Does wearing helmets save lives? New research says yes

A new study by a University of Michigan researcher is adding more fuel to the motorcycle helmet debate.

Last year, Michigan passed a law which allows adults over 21 to ride without a helmet if they have been licensed for at least two years or have passed a safety course. Supporters argued it would increase tourism revenue by attracting more riders. But is the law, which went into effect April 13, costing lives?

Carol Flannagan, an assistant research assistant at the University of Michigan Transportation Research Institute’s Biosciences Group, studied data from April 13 through December 31 and compared it to numbers from that same period in previous years. She estimates that there would have been 26 fewer deaths and 49 fewer serious injuries if all riders had worn helmets.

Flannagan’s study has spurred opponents of the law to push lawmakers to reconsider the law and once again force riders to wear helmets.

But one motorcycle riding advocacy group questions the accuracy of Flanagan’s analysis. Vince Consiglio, president of Michigan’s American Bikers Aiming Toward Education, said her study fails to take into account last year’s mild weather, which probably meant more people were riding. Consiglio said ABATE did its own study looking at data from January through August in 2011 and 2012. The data showed that fatalities decreased from 89 in 2011 to 85 in 2012 while the number of registrations increased.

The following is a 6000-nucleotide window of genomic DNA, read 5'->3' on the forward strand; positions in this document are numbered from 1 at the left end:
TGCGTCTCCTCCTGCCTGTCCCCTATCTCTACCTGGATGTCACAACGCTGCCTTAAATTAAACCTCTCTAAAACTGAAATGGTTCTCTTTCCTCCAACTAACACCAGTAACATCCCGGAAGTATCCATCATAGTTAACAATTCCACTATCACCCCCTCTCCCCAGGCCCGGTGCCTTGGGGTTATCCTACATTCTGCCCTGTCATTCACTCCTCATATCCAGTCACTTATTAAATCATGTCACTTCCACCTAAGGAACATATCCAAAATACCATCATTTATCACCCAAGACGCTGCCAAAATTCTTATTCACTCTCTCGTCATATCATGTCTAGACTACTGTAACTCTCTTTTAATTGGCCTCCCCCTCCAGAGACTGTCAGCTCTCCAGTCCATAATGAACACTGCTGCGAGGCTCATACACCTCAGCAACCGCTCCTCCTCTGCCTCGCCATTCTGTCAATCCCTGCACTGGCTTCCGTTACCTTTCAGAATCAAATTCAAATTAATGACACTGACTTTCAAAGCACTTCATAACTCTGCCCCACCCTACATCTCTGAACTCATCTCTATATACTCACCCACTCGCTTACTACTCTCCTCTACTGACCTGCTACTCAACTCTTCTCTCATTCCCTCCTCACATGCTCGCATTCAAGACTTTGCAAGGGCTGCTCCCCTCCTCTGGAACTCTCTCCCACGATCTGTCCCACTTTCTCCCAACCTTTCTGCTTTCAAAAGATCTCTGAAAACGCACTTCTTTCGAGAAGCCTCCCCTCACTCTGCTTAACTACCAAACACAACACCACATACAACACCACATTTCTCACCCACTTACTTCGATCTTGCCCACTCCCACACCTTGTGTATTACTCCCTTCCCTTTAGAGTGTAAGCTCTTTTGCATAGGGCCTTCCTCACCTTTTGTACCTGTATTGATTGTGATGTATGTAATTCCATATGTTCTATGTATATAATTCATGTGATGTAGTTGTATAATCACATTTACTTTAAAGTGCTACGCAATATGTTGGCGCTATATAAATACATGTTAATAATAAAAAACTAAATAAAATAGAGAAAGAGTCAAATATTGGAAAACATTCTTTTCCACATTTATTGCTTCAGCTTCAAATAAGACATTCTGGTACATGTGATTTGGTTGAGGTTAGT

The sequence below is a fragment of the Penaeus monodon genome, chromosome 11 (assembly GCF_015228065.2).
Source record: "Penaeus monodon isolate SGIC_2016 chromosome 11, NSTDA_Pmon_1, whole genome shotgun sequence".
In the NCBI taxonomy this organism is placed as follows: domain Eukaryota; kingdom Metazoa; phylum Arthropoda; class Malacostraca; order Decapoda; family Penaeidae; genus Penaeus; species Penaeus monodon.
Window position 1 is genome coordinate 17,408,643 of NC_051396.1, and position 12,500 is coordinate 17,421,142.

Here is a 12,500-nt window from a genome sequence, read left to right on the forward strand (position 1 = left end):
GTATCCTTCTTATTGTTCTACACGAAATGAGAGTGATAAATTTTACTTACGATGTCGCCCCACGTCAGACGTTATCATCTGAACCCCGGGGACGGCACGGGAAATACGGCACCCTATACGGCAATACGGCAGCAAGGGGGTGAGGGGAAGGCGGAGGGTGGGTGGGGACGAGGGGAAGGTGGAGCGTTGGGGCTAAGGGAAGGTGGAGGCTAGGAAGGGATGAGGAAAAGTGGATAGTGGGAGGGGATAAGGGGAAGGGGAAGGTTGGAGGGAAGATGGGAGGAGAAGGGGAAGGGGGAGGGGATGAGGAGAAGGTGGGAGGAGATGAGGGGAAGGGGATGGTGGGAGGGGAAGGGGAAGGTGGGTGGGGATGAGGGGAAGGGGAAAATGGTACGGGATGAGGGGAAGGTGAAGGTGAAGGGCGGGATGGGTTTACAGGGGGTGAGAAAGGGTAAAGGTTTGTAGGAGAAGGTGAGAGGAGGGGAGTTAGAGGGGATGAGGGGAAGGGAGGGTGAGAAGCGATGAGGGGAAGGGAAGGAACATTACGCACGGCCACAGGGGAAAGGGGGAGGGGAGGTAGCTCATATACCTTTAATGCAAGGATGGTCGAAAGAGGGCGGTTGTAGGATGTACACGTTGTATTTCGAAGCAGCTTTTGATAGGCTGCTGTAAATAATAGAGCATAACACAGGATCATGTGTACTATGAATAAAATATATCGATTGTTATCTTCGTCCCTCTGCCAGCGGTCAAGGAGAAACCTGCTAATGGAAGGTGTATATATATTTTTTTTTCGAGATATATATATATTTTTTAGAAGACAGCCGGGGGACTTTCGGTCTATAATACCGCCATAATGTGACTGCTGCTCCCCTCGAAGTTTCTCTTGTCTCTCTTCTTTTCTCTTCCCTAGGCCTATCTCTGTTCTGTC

This isn’t the only study to point out the benefits of wearing a helmet while riding. Helmets are estimated to reduce the risk of a motorcycle crash death by 37 percent, according to the National Highway Traffic Safety Administration.  In Florida, when the state repealed its motorcycle helmet law for adults in 2000, motorcycle fatalities jumped from 259 in 2000 to 413 in 2009.

At MotorEagles, we always recommend taking the safer option and wearing a helmet. But we also are support individuals having the right to choose for themselves.


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